• [Book of the City of Ladies]: Whether there was ever a woman who discovered hitherto unknown knowledge [At Internet Archive, from Millersville]
    • How elderly ladies ought to conduct themselves toward young ones, [At Internet Archive, from Millersville]
    • How young women ought to conduct themselves towards their elders, [At Internet Archive, from Millersville]
    • Of the wives of artisans and how they ought to conduct themselves, [At Internet Archive, from Millersville]
    • How ladies and young women who live on their manors ought to manage their households and estates, [At Internet Archive, from Millersville]
  • Julian of Norwich: Shewings [Full Text] . See also Catholic Encyclopedia: Juliana of Norwich, and WEBJulian of Norwich Page. [At Luminarim
  • The Book of Margery Kempe: The Birth of Her First Child and Her First Vision  [At luminarium.org]
    see the Luminarium: Margery Kempe Page
  • Margery Kempe: Treatise of Contemplation, from her Book as reprinted in The Cell of Self-Knowledge [At CCEL],
    For many centuries this was the only well-known part of Margery's writing.
  • Margery Kempe (1413-1415): Book of Margery Kempe. (Text--Butler-Bowden translation of Chapter 26-34, 37-41)[At Traveling to Jerusalem/U Sth Colorado]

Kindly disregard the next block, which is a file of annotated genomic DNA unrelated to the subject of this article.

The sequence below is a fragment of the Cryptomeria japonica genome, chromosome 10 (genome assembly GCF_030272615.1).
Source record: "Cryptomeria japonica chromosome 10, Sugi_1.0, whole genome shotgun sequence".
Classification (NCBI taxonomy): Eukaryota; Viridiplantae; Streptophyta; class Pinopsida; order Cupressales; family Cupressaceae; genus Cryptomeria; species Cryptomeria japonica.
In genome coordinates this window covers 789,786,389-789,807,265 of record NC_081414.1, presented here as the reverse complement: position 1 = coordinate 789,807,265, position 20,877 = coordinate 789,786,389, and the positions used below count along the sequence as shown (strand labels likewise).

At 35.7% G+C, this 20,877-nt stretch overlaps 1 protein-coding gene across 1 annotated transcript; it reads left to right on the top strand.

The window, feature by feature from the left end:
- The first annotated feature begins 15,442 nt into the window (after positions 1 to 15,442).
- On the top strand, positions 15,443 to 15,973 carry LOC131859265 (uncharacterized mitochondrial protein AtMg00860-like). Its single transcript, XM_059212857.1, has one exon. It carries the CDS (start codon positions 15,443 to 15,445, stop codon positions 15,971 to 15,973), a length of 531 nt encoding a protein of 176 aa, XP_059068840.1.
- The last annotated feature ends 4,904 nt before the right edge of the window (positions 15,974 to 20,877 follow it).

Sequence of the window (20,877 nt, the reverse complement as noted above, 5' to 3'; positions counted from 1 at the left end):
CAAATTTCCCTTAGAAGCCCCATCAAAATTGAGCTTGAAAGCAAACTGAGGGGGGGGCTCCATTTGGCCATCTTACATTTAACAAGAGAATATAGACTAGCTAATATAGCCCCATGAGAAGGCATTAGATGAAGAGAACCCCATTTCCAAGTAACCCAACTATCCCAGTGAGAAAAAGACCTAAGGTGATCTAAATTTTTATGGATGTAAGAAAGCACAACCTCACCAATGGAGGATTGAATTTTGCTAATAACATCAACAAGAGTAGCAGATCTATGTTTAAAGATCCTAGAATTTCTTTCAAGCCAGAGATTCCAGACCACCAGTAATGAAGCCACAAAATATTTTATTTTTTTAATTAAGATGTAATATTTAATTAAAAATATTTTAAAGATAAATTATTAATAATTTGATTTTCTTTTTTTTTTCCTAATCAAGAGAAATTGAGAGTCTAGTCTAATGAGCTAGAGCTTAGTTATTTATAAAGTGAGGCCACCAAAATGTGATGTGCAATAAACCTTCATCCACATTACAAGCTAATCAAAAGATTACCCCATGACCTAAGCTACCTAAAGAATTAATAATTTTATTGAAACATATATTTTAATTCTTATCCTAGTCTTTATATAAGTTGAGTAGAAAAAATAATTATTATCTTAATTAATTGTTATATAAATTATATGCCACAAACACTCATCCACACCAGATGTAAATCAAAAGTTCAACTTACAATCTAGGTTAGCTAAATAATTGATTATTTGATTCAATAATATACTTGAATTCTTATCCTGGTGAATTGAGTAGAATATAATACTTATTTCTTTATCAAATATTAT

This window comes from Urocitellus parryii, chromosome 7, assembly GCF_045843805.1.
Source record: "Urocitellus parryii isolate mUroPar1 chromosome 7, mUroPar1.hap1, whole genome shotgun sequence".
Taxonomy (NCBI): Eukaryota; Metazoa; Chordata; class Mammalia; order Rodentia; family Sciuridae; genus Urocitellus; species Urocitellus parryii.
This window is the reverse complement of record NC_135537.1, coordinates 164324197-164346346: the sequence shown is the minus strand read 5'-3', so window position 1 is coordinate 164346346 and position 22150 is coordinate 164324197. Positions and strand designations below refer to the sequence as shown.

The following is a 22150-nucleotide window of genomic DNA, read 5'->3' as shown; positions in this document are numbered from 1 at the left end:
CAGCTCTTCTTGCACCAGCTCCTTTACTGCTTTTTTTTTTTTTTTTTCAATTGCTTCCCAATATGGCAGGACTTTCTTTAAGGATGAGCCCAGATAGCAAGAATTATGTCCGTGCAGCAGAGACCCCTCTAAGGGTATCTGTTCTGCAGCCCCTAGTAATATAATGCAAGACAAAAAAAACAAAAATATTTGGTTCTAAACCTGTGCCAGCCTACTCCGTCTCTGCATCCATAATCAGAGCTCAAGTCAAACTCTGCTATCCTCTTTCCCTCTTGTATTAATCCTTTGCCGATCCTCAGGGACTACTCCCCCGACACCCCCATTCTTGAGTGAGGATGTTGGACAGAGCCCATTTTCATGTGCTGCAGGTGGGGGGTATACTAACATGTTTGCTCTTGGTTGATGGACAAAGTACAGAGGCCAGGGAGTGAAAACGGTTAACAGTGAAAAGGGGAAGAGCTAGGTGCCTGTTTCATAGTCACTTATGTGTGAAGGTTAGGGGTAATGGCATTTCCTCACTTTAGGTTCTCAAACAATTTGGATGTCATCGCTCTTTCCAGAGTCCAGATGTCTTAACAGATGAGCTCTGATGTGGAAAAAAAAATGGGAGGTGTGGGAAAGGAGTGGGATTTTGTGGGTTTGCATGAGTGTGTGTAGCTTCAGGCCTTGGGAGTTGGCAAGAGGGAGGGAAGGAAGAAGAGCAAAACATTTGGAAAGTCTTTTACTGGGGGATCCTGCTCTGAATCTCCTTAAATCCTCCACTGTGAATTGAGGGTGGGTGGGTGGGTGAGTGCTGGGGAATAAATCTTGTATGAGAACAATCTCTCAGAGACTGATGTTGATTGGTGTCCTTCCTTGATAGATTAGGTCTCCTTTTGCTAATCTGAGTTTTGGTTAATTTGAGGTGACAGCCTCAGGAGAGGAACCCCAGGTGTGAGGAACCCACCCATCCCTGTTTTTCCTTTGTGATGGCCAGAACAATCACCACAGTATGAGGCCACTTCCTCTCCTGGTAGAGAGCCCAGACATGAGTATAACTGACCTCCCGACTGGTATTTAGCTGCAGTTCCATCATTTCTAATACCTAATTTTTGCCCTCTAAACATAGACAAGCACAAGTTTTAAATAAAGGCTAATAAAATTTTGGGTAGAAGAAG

• Marie de France: Lays: [At Project Gutenberg]
  • Laura Certa: Letter to Bibulus Sempronius, 13 January 1488 [At Internet Archive, from CCNY] 

Religious Women: Saints

  • Fourth Book of Maccabees: The Death of the Maccabees circa. 63 BCE-70CE [RSV]
    This book is in an "Appendix" of Greek Orthodox Bibles (although not part of the Latin Church's deuterocanonica). Its account of the persecution the Maccabees influenced later martyrdom accounts in many ways. The Maccabees and their mother were celebrated as saints in Orthodox churches.
  • St. Methodius of Olympus: Oration Concerning Simeon and Anna On The Day That They Met in The Temple translated in St. Pachomius Library
  • Acts of Paul and Thecla translated in St. Pachomius Library
  • Vibia Perpetua: The Passion of SS. Perpetua and Felicity. The Latin Original is available [At The Latin Library]. See also Catholic Encyclopedia: Sts. Felicitas and Perpetua; and Peter Dronke's Discussion of Perpetua [At Internet Archive, from Millersville]
    This text is composed, in part, of Perpetua's own account of her trial, and of her visions. It is thus among the earliest of all texts ascribed to a Christian woman. According to Thomas Heffernan [Sacred Biography, (New York: Oxford UP, 1988), 190] this text also sees the earliest use of the topos of Christ, the Bridegroom of the saint. Perpetua is "the wife (matrona) of Christ, the beloved of God" (17:2)
  • Eusebius: Ecclesiastical History: Martyrdom of St. Domnina and Daughters [From Ante-Nicene and Nicene Fathers Series]
    A text, and a story, which has always been problematic - the saint and her daughters drown themselves rather than submit to rape.
  • Acts of Xanthippe, Polyxena and Rebecca [From Ante-Nicene and Nicene Fathers Series]
  • Martyrdom of St. Pelagia of Ceasarea translated from Ge'ez, [At St. Pachomius Library]
  • Palladius: The Lausiac History [extended excerpts]
    Includes lives of a number of important Late Roman saintly women, such as Melania the Elder and Melania the Younger.